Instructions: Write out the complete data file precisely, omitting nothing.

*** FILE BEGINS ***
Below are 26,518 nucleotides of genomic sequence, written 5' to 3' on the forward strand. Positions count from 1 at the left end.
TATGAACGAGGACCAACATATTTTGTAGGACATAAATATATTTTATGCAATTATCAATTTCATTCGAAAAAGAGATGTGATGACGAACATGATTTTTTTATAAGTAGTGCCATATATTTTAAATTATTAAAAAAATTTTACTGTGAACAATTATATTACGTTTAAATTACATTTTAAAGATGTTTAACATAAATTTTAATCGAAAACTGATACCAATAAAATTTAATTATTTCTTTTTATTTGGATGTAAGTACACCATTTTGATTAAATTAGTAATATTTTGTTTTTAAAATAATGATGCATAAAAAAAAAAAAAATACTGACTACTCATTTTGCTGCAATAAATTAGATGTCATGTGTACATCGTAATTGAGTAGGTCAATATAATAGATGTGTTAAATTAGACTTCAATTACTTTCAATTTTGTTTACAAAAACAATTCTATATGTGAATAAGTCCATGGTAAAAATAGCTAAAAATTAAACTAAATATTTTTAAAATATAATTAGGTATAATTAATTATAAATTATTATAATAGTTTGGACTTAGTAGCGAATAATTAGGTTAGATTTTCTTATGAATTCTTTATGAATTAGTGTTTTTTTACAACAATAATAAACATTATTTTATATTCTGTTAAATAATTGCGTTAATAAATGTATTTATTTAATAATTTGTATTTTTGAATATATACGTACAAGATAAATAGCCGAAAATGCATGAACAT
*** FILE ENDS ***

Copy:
Below are 26,518 nucleotides of genomic sequence, written 5' to 3' on the forward strand. Positions count from 1 at the left end.
TATGAACGAGGACCAACATATTTTGTAGGACATAAATATATTTTATGCAATTATCAATTTCATTCGAAAAAGAGATGTGATGACGAACATGATTTTTTTATAAGTAGTGCCATATATTTTAAATTATTAAAAAAATTTTACTGTGAACAATTATATTACGTTTAAATTACATTTTAAAGATGTTTAACATAAATTTTAATCGAAAACTGATACCAATAAAATTTAATTATTTCTTTTTATTTGGATGTAAGTACACCATTTTGATTAAATTAGTAATATTTTGTTTTTAAAATAATGATGCATAAAAAAAAAAAAAATACTGACTACTCATTTTGCTGCAATAAATTAGATGTCATGTGTACATCGTAATTGAGTAGGTCAATATAATAGATGTGTTAAATTAGACTTCAATTACTTTCAATTTTGTTTACAAAAACAATTCTATATGTGAATAAGTCCATGGTAAAAATAGCTAAAAATTAAACTAAATATTTTTAAAATATAATTAGGTATAATTAATTATAAATTATTATAATAGTTTGGACTTAGTAGCGAATAATTAGGTTAGATTTTCTTATGAATTCTTTATGAATTAGTGTTTTTTTACAACAATAATAAACATTATTTTATATTCTGTTAAATAATTGCGTTAATAAATGTATTTATTTAATAATTTGTATTTTTGAATATATACGTACAAGATAAATAGCCGAAAATGCATGAACAT